How to Be Successful In-House with Limited Resources

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By Mirra Levitt
| Event Recap In-House Voices

Stretching Limited Resources In-House

Legal department resources are often stretched, particularly in the context of a fast-growing startup with slower-growing budgets. The onus falls on in-house counsel to manage competing demands and make the most out of a limited budget.

To discuss this challenge, we convened a panel with Emily Menchel (General Counsel and Head of Human Resources at Persado), Josh Beser (General Counsel of Canary) and Yayoi Shionoiri (Corporate Counsel at Artsy) to discuss building a successful legal department with limited resources in the context of a fast-growing company. Emily, Josh and Yayoi are particularly well-suited for this discussion because while each runs a relatively small legal department, Persado, Canary and Artsy are all remarkable, fast-growing and ambitious companies for whom getting legal right is crucially important to succeeding. Key themes from the conversation are below:

Scale your in-house team by empowering business-side team members as a first line of legal defense.

Analyze each department’s business needs to determine if a form contract or invoice might make it easier for that department to complete ordinary course transactions. The form contracts could include both “non-negotiable” and negotiable language, as appropriate. Such form contracts, together with explanations of corresponding background legal concepts, training on how to use EchoSign or DocuSign to execute form contracts and a Frequently Asked Questions document designed as a resource for basic questions about the form contract can empower business-side team members to act as a first line of legal defense.

More generally, seek out opportunities to provide a “Legal 101” presentation on one legal concept that might be useful for business-side team members to understand (e.g., applicable intellectual property issues, indemnification, limitation of liability). Business-side team members who are well-versed in core business term-sheet-type legal matters will be able to do high-level contract review and flag key items for in-house lawyers.

Streamline inputs for ordinary course agreements.

Implementing some degree of streamlining doesn’t necessarily require expensive technology. For example, completing your company’s standard form NDA can be accomplished by collecting required information via a Google Form shared with relevant business-side team members and then inputting that information into the document. Such streamlining can significantly reduce time spent negotiating ordinary course agreements.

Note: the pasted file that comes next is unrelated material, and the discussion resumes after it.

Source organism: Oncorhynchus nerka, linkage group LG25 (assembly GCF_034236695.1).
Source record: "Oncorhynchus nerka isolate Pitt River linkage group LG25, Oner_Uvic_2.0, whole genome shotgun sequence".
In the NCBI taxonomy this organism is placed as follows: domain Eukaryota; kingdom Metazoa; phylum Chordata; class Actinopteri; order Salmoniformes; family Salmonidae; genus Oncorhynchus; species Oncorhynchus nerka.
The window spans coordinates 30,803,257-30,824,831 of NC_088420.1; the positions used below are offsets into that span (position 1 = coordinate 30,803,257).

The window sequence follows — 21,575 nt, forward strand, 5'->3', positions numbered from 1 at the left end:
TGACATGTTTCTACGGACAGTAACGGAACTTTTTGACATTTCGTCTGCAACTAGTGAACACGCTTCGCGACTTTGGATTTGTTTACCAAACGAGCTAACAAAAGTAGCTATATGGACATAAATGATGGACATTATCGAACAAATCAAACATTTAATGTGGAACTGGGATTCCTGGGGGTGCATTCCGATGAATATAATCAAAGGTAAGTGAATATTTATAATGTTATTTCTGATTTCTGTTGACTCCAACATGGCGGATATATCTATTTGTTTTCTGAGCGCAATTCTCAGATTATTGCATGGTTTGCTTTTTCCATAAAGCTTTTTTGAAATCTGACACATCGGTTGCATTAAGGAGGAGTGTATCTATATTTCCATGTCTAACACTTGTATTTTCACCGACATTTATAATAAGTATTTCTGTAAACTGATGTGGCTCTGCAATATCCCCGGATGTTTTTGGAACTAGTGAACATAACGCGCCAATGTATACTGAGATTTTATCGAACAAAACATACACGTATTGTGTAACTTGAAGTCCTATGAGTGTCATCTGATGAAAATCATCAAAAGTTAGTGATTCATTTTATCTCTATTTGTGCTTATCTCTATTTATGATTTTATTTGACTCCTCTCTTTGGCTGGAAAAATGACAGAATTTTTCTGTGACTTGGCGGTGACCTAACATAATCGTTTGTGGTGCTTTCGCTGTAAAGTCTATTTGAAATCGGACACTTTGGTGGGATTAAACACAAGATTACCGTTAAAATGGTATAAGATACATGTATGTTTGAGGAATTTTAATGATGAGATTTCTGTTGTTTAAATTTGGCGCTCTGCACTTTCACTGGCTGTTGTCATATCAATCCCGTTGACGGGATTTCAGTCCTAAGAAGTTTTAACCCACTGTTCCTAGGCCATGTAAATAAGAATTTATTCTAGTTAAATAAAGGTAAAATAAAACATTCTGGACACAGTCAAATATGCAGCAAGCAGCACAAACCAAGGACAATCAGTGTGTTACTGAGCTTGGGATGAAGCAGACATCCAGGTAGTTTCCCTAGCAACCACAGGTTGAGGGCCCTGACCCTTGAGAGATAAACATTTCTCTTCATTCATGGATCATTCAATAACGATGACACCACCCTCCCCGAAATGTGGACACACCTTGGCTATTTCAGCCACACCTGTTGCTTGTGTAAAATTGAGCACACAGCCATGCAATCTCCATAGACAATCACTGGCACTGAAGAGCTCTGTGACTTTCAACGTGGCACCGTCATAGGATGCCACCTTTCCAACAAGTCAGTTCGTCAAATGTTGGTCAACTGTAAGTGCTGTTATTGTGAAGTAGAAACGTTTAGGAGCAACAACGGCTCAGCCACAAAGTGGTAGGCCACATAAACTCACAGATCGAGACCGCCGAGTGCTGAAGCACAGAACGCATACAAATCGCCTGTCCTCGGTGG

Build legal department capacity with product understanding and empathy.

Work hard to understand your product and services. Find ways to attend as many product, management and board meetings as possible. Listen to how your internal clients talk about what they’re doing and why they’re doing it. Observe how people interact and how work flows through business-side teams.

Understanding your product and participating in product meetings can help you to more quickly and productively flag and address risks. By being involved early in the product development process, you can identify both legal and business risks sooner and engage with the business-side team to proactively mitigate those risks.

Empathy and product understanding can also help manage internal clients as you make company-wide policies. For example, a communications retention policy will impact each business-side team differently, depending on how they use covered communication tools to get their work done. Listening to those team members describe how work gets done and empathizing about how teams do things differently and fit into the bigger picture will allow you to both formulate better policies and help people get on board vis-à-vis policies that they might not initially love.

When the resources to make a full time hire are available, take the time to hire the right person.

In addition to identifying the required legal skillset, consider less tangible factors. For example, if the hire is going to be business-side facing, consider whether you need someone business-team members can connect with – otherwise, that work could migrate back towards you. Further into the process, if you’re meeting candidates that fulfill all the qualifications you laid out for the position, but none of them seem “right”, you might be looking for something different than you thought you needed. Take the time to step back and revise the scope/skills/background you’re looking for in order to re-calibrate the group of candidates applying for the role.

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How to Be Successful In-House with Limited Resources is part of Priori’s event series for in-house counsel. Check out our upcoming events here and be sure to keep an eye out for more interviews with in-house counsel through the In-House Voices section of our blog.

 

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